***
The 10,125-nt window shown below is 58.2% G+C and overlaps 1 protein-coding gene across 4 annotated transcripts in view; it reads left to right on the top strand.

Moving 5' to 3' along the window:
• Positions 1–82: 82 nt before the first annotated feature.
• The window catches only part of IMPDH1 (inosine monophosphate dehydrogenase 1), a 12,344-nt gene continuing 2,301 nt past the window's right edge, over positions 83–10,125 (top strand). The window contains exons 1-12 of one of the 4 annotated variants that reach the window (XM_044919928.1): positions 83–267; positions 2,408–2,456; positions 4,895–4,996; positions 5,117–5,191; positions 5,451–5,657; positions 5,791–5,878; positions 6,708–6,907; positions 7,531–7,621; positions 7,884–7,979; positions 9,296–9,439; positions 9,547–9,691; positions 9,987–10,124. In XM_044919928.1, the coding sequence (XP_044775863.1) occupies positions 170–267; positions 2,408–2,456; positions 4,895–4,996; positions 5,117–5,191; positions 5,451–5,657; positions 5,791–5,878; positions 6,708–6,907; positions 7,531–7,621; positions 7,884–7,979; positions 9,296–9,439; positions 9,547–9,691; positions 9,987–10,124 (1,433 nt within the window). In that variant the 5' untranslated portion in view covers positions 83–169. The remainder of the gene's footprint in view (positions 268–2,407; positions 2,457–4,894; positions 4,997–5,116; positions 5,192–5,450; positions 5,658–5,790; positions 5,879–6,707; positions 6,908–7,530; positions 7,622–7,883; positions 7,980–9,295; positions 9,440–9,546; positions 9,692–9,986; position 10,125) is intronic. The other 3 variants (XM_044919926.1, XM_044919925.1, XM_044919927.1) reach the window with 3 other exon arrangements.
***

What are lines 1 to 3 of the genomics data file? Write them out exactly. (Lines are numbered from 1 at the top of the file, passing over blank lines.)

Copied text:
The 10,125-nt window shown below is 58.2% G+C and overlaps 1 protein-coding gene across 4 annotated transcripts in view; it reads left to right on the top strand.

Moving 5' to 3' along the window:
• Positions 1–82: 82 nt before the first annotated feature.